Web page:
Euphoria is another one of those, teenage centric, celebrity produced, originals that, in the same vein as 13 Reasons Why, attempts to capture the true wonder and mystery of adolescence. Over the span of a few months, its garnered a very large fanbase and many are calling it one of the most brutally honest depictions of teenage life on television. While I beg to differ since this show was created by a man who hasn’t been in high school in 16 years, beneath all the dramatization there are a few painful truths that lie beneath.
Based on an Israeli series of the same name, Euphoria was created by Samuel Levinson, an American actor, screenwriter, and director. Much of the show was based on the original series as it prominently features teens struggling with a life that mainly consists of drugs use and sex. However, Levinson’s personal struggles with drug abuse during his formative years also served as inspiration for those sections. That is the main crux of the story. The drug abuse, the misery that is bound to come with it, the struggles of attempting to quit, and the despair of failing several times.
When asked by an ATX representative about what separates Euphoria from the ongoing slew of dark, teenage melodramas, Levinson gave a non-commital answer saying he believed it was up to the audience to find their own answer. While this isn’t necessarily false it’s definitely unsatisfactory. So in an effort to defend a show I genuinely enjoyed, I will attempt to answer this question as well as how it holds up against actual contemporary highschool.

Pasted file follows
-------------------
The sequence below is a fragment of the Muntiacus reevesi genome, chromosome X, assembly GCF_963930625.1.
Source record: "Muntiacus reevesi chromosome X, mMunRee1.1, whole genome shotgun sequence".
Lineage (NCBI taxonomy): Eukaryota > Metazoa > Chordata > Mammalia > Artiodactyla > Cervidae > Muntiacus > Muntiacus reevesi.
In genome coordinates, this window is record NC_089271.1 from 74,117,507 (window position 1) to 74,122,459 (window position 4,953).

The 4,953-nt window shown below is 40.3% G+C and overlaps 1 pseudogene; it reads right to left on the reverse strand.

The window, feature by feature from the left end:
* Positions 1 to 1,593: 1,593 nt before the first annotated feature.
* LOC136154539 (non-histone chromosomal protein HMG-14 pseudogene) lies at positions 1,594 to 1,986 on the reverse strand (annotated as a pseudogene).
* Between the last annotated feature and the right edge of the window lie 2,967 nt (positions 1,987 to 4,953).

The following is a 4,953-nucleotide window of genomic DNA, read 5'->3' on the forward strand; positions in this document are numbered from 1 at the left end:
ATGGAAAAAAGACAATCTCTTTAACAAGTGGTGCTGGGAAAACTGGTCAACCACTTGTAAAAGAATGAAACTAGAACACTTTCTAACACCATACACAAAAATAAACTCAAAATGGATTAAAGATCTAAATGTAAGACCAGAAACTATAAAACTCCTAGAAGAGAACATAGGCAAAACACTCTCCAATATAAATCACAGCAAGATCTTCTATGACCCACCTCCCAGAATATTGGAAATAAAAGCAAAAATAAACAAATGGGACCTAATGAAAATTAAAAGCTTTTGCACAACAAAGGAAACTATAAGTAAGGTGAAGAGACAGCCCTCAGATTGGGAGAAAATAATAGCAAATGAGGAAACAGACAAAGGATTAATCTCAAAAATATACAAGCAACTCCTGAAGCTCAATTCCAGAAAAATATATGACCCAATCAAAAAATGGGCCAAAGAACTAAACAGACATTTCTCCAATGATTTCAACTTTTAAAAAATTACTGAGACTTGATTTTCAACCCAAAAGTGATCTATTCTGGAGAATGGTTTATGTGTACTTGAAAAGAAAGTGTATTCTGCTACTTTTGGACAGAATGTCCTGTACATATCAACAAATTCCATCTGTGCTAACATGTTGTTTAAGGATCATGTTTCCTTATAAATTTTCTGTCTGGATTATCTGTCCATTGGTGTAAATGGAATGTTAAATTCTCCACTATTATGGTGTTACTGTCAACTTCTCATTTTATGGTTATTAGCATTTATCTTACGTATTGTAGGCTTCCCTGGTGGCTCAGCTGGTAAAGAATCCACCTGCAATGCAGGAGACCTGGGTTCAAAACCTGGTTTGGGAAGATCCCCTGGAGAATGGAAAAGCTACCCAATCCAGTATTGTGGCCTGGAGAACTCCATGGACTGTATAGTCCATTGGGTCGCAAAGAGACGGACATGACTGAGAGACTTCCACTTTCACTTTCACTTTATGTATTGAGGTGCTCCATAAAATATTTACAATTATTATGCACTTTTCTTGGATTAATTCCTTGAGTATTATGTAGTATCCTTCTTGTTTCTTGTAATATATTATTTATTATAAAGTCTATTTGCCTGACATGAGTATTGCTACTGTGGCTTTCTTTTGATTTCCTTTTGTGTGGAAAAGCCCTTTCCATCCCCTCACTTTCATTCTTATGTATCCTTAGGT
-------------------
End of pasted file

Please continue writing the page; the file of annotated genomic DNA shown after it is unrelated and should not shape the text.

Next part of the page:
Firstly no, Euphoria is not the most realistic depiction of teenage life. It nails some things, completely misfires on others, and at some points just barely misses its mark. I will always maintain that the most realistic depiction of teen life is one that will actually cast teens as its lead actors. However, what Euphoria manages to ger right are typically what matters most to its central plot. Let’s discuss that first.
The drug addiction elements are right. The main character, Rue, throughout the show faces the ongoing challenge of substance abuse. The pain her family, friends and fellow NA members feel are very much indicative of how their real-life counterparts feel. Most people around me ended up falling into drugs during my high school life and along with them, I was forced to suffer the consequences. It’s the most gripping part of the story and therefore is most informed by real-life experience. I was never stupid enough to fall into such tendencies so my experience was very similar to Maude Apatow’s character Lexi Howard.
Lexi is a bystander, silently watching, and sometimes subject to the antics her drug-crazed, hormone influenced friends and family often find themselves getting into. She’s the one with the least amount of issues on the show and is also my favorite character. One may call her lazily written but there are a lot more Lexi’s out there than one would think. In the last episode, her character starts to get deconstructed which is all too real. She is mainly seen interacting with Rue despite the fact that her older sister, Cassie, is another prominent character in the show.